Equine metabolic syndrome (EMS), is an endocrinopathy affecting horses and ponies. It is of primary concern due to its link to obesity, insulin resistance, and subsequent laminitis. There are some similarities in clinical signs between EMS and pituitary pars intermedia dysfunction, also known as PPID or Cushing's disease, and some equines may develop both, but they are not the same condition, having different causes and different treatment.

Lameness is an abnormal gait or stance of an animal that is the result of dysfunction of the locomotor system. In the horse, it is most commonly caused by pain, but can be due to neurologic or mechanical dysfunction. Lameness is a common veterinary problem in racehorses, sport horses, and pleasure horses. It is one of the most costly health problems for the equine industry, both monetarily for the cost of diagnosis and treatment, and for the cost of time off resulting in loss-of-use.

A hiccup is an involuntary contraction of the diaphragm that may repeat several times per minute. The hiccup is an involuntary action involving a reflex arc. Once triggered, the reflex causes a strong contraction of the diaphragm followed about a quarter of a second later by closure of the vocal cords, which results in the "hic" sound.

Colitis X, equine colitis X or peracute toxemic colitis is a catchall term for various fatal forms of acute or peracute colitis found in horses, but particularly a fulminant colitis where clinical signs include sudden onset of severe diarrhea, abdominal pain, shock, and dehydration. Death is common, with 90% to 100% mortality, usually in less than 24 hours. The causative factor may be Clostridium difficile, but it also may be caused by other intestinal pathogens. Horses under stress appear to be more susceptible to developing colitis X, and like the condition pseudomembranous colitis in humans, an association with prior antibiotic use also exists. Immediate and aggressive treatment can sometimes save the horse, but even in such cases, 75% mortality is considered a best-case scenario.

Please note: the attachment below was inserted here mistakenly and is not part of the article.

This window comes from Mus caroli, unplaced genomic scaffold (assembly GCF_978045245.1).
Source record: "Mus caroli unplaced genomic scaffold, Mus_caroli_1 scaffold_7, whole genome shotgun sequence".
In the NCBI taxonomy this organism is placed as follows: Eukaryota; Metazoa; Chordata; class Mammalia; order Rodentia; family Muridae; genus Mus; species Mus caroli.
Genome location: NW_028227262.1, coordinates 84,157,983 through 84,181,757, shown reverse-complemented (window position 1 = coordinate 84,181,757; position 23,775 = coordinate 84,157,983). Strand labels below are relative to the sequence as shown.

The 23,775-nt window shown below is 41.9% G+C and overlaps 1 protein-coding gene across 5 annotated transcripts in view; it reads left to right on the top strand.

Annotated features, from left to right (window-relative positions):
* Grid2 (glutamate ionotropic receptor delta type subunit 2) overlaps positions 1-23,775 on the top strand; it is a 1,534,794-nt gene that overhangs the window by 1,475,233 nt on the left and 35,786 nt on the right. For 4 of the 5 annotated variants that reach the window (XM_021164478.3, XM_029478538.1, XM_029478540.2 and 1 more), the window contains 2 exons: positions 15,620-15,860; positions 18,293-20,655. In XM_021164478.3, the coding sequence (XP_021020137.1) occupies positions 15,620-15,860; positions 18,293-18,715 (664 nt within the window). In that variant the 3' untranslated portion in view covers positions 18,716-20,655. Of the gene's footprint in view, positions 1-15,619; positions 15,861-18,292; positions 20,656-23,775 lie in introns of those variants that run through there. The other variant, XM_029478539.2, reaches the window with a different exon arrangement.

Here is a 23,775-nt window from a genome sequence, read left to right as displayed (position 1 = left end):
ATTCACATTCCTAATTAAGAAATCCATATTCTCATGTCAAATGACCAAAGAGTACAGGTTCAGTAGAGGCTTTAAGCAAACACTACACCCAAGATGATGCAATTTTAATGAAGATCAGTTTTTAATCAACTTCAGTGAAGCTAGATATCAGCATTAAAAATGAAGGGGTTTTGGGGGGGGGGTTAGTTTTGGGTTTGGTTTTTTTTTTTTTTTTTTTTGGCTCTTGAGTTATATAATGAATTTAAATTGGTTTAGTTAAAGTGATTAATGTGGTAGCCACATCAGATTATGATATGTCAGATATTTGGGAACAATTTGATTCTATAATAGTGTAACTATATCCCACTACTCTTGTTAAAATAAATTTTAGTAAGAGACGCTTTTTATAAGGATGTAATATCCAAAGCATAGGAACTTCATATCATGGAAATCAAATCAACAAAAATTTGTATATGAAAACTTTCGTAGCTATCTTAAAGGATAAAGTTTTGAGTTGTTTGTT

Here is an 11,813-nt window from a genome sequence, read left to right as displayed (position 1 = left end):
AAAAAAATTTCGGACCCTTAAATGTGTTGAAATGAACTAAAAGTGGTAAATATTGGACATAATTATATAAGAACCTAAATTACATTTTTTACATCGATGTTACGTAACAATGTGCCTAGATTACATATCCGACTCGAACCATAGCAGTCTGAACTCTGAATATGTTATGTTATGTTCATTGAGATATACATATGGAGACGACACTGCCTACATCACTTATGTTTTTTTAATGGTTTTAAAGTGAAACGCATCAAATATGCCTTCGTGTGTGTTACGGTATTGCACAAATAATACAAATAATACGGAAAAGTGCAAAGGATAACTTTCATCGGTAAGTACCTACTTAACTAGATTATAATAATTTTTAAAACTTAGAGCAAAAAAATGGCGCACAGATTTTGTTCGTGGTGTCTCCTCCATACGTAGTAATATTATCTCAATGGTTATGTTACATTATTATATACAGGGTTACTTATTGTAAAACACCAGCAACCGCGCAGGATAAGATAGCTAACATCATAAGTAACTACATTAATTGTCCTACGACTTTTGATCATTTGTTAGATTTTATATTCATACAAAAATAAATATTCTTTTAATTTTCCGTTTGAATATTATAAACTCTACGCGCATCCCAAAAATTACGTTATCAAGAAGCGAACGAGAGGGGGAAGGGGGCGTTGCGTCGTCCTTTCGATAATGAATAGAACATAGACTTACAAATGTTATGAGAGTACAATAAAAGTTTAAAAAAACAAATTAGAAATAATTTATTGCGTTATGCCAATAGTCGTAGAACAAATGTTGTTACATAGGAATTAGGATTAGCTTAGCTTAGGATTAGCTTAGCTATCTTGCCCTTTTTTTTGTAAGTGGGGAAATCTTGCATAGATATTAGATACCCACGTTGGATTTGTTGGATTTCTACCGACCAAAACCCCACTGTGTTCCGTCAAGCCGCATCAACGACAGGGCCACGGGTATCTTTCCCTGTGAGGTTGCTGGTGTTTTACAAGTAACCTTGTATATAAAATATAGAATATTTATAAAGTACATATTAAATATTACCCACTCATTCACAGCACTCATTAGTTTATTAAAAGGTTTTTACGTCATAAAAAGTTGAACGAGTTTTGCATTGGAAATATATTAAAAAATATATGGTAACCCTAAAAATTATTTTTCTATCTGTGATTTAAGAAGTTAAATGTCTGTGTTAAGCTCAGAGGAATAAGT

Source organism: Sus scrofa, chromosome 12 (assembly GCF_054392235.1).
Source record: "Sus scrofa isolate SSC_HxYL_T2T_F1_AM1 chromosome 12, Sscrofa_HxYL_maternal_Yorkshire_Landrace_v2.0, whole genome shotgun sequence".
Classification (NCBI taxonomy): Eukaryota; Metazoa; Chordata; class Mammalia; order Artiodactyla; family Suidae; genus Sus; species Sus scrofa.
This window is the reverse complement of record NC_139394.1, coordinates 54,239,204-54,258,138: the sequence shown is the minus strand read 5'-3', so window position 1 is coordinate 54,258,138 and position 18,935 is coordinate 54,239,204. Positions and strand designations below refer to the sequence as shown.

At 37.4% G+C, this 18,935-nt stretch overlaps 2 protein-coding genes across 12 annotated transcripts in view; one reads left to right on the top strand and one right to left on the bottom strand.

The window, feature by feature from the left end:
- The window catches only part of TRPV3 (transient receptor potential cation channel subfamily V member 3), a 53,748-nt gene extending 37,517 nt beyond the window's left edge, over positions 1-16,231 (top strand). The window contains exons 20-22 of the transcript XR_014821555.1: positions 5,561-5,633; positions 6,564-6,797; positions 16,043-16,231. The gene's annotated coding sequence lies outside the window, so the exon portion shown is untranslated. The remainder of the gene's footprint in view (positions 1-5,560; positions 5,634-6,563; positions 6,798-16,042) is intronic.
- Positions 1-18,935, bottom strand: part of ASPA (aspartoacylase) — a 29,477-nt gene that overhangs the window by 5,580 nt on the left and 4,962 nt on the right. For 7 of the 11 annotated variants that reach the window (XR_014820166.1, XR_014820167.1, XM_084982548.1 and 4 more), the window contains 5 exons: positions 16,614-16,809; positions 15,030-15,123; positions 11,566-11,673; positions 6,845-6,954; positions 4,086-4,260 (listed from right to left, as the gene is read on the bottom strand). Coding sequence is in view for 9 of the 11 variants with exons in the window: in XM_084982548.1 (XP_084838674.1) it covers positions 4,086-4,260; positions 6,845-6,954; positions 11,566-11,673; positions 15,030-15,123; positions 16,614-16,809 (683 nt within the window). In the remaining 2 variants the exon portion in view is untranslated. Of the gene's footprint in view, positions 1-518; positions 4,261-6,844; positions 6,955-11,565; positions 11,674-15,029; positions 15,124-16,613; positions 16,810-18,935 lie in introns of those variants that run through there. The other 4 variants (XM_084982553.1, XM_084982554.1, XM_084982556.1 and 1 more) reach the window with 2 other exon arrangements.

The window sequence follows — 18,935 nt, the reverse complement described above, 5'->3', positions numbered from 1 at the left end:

Skin cancer, or neoplasia, is the most common type of cancer diagnosed in horses, accounting for 45 to 80% of all cancers diagnosed. Sarcoids are the most common type of skin neoplasm and are the most common type of cancer overall in horses. Squamous-cell carcinoma is the second-most prevalent skin cancer, followed by melanoma. Squamous-cell carcinoma and melanoma usually occur in horses greater than 9-years-old, while sarcoids commonly affect horses 3 to 6 years old. Surgical biopsy is the method of choice for diagnosis of most equine skin cancers, but is contraindicated for cases of sarcoids. Prognosis and treatment effectiveness varies based on type of cancer, degree of local tissue destruction, evidence of spread to other organs (metastasis) and location of the tumor. Not all cancers metastasize and some can be cured or mitigated by surgical removal of the cancerous tissue or through use of chemotherapeutic drugs.

Theiler's disease is a viral hepatitis that affects horses. It is one of the most common cause of acute hepatitis and liver failure in the horse.

Pituitary pars intermedia dysfunction

Pituitary pars intermedia dysfunction (PPID), or equine Cushing's disease, is an endocrine disease affecting the pituitary gland of horses. It is most commonly seen in older animals, and is classically associated with the formation of a long, wavy coat (hirsutism) and chronic laminitis.

<i>Parascaris equorum</i> species of worm

Parascaris equorum is a species of ascarid that is the equine roundworm. Amongst horse owners, the parasites are colloquially called "Ascarids". This is a host-specific helminth intestinal parasite that can infect horses, donkeys, and zebras. Horses up to six months of age are the most susceptible to infection. After this time, infection rates begin to decline and is extremely uncommon in horses over twelve months of age. It cannot infect humans or other animals. It is yellow-white in color, and females can become as large as 15 inches (38 cm) in length. Found worldwide, P. equorum is one of the most difficult equine parasites to kill, requiring larger doses of more powerful anthelmintic medications than are needed for other equine parasites.


  1. LaMarra, Tom (September 19, 2014). "Top Filly Princess of Sylmar Retired". Blood-Horse. Retrieved 6 November 2014.
  2. University of Illinois College of Agriculture (August 5, 2008). "Equine 'Thumps' Are More than Mere Hiccups". The Horse. Retrieved 6 November 2014.